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Government of Saint Lucia

 Emancipation Day - August 1, 2003

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Address to the Nation
Hon. Menissa Rambally
Minister for Social Transformation and Culture

On Emancipation Day

August 1, 2003

My fellow Saint Lucians, this year, the celebration of our Emancipation assumes special significance, as it is occurring at a time of increasing social and racial intolerance. Every incident of turmoil or threat to world peace reminds us of the ravages of racism and discrimination which we have experienced in the Caribbean. These ugly developments and our historical experiences as a people must serve to heighten our determination to ensure that the horrors of the past are never repeated.

Our challenge is to avoid being burdened by the bitterness over past injustices. Instead, the resilience of our ancestors must serve as inspiration to propel our advancement as a people.

We must resolve to learn from the failures of the past. Our Caribbean society stands out as a region of tolerance, openness and acceptance of all races, cultures, religions and people. Our diversity is our main asset. Therefore, we must all strive to be a tolerant and understanding civilization in honour of the sacrifices of our fore parents.

Social Transformation
In this regard, it is with a sense of pride that the Ministry of Social Transformation is now well poised to facilitate the betterment of every St. Lucian citizen and of every community.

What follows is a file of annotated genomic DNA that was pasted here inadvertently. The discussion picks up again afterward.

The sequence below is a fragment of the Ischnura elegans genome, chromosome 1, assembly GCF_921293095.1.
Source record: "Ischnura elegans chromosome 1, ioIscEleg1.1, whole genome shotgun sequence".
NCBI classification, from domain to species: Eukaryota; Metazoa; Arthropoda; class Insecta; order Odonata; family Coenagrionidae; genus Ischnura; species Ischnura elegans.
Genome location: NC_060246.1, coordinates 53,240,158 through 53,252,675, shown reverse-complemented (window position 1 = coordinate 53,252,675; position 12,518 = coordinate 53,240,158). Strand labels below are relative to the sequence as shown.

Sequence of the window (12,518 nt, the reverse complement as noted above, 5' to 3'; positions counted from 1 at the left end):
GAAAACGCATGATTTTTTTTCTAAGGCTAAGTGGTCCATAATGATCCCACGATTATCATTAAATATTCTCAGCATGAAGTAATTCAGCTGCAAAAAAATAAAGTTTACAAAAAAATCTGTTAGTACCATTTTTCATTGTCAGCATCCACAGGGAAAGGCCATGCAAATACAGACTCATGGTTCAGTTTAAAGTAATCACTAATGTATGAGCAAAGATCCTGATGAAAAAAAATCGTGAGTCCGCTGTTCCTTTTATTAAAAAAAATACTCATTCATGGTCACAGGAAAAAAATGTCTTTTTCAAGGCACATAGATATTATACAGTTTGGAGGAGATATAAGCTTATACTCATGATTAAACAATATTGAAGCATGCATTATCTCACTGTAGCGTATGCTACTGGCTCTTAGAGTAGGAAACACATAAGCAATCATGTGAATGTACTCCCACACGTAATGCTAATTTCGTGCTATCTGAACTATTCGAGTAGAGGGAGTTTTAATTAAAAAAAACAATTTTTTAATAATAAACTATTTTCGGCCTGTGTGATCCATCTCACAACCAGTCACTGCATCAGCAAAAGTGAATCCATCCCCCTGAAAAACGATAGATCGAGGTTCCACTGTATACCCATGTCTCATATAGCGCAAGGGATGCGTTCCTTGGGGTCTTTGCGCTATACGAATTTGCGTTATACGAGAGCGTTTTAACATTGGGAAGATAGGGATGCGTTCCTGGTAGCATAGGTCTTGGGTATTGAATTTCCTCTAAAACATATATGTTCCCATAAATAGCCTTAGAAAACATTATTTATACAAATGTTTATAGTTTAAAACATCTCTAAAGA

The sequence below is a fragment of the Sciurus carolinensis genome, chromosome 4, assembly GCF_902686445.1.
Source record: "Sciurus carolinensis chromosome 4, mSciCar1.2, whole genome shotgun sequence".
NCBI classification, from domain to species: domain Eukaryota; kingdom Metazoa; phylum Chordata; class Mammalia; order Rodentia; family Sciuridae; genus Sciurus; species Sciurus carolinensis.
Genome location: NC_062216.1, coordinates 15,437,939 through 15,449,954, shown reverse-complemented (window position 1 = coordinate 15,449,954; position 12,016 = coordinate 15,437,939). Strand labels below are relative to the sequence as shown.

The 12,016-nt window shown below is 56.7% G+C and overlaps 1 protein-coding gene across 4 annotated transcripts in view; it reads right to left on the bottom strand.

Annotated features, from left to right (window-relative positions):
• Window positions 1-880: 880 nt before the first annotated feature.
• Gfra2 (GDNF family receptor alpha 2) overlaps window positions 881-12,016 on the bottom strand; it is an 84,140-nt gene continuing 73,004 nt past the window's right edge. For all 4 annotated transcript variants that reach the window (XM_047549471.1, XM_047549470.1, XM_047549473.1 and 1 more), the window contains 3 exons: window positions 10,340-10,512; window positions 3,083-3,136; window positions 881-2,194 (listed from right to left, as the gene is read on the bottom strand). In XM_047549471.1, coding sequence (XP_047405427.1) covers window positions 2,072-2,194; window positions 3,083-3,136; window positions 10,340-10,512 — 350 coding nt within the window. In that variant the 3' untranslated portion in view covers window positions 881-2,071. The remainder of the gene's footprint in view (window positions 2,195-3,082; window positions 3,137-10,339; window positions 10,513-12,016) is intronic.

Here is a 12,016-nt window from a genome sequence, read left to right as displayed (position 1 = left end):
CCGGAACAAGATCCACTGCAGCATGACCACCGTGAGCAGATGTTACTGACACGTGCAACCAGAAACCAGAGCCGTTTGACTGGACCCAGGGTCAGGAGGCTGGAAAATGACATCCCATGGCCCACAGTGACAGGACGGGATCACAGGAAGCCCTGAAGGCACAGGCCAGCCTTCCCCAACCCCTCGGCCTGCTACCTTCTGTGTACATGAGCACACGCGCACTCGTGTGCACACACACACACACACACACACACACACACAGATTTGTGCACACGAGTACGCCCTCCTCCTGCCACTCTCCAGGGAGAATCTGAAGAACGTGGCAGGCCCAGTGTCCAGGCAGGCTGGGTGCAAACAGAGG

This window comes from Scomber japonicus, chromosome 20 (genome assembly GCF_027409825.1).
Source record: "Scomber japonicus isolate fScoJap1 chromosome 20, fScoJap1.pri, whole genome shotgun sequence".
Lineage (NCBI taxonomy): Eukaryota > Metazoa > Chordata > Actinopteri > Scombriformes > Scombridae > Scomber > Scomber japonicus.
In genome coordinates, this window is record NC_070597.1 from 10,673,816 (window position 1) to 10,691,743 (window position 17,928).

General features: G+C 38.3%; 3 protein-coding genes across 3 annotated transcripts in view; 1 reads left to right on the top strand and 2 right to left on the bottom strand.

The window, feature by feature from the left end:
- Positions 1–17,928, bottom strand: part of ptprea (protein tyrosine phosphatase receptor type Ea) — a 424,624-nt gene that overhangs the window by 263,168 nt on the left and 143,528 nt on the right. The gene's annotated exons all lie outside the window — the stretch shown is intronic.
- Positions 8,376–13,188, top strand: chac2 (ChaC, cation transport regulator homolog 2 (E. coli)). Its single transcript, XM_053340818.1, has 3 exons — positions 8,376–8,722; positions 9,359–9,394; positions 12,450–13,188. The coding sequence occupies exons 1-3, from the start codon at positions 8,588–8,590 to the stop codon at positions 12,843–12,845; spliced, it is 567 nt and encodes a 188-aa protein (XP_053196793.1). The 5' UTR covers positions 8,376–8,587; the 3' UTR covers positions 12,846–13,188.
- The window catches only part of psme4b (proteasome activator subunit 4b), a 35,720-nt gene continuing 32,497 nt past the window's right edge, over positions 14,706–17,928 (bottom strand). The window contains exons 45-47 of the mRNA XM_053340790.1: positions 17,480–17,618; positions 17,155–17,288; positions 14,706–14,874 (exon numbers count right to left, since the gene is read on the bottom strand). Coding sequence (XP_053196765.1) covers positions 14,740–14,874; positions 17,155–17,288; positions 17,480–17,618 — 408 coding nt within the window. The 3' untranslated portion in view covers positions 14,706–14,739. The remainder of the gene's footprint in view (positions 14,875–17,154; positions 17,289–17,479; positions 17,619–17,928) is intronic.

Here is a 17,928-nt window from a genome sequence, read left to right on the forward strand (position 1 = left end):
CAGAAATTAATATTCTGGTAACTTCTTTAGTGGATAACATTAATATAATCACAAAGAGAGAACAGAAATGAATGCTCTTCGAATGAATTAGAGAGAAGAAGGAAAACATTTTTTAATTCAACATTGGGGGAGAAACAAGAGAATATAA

Through the implementation of Social Transformation Programes we have insisted that our efforts must be towards improving the consciousness and sense of complete progress of the populace. In this way, we can ensure that we obtain the real benefits of our freedom which was won for us by the struggles of our forefathers.


It is indeed fitting that the Cultural Development Foundation has extended this year’s observance of Emancipation to a full month. The inclusion of St. Lucia’s offerings for Carifesta, and the staging of the world-renowned South African play Sarafina, add new meaning and scope to the celebration.

The events have again been decentralized with theatrical and educational activities taking place throughout the island. I wish to encourage all St. Lucians to support the various programmes as they reflect our journey towards total liberation.

Last year in my Emancipation Day message, I committed to the establishment of a National Heroes Memorial. I am pleased to confirm that a National Heroes Committee has been appointed to work towards building a National Heroes Park. Its first order of business will be to spearhead efforts at finalizing the commissioning of a sculptor to build the monument, which will stand as a memorial to our heroes including the leaders of the slave rebellions.

During a recent official visit to Senegal, I visited the historic Goree Island, which served as a major point of incarceration and shipment for thousands of slaves being transported, in the most inhumane circumstances, to the plantations of the Caribbean.

It was a very moving and emotional experience. After talks with the Mayor of Goree Island and officials from the Ministry of Culture in Senegal, it is proposed that St. Lucia will present a plaque to the people of Goree Island as a symbol of solidarity with the people of Africa and of our mutual resolve never to have such atrocities repeated. The plaque will be permanently displayed on Goree Island, making St. Lucia one of four countries to be so represented.

It is a small gesture, but rich in symbolism. It is through such awareness of our roots, our origins and our willingness to forge our destiny that we will be able to speak of true physical and mental emancipation.

I wish all St. Lucians a reflective Emancipation Day and let our commitment to the great emancipation journey extend beyond this August first. Once again, I call on every Saint Lucian to use our Emancipation Celebration to recommit ourselves to the ideals of tolerance and openness on which much of our strength as a people has been built.

I thank you.


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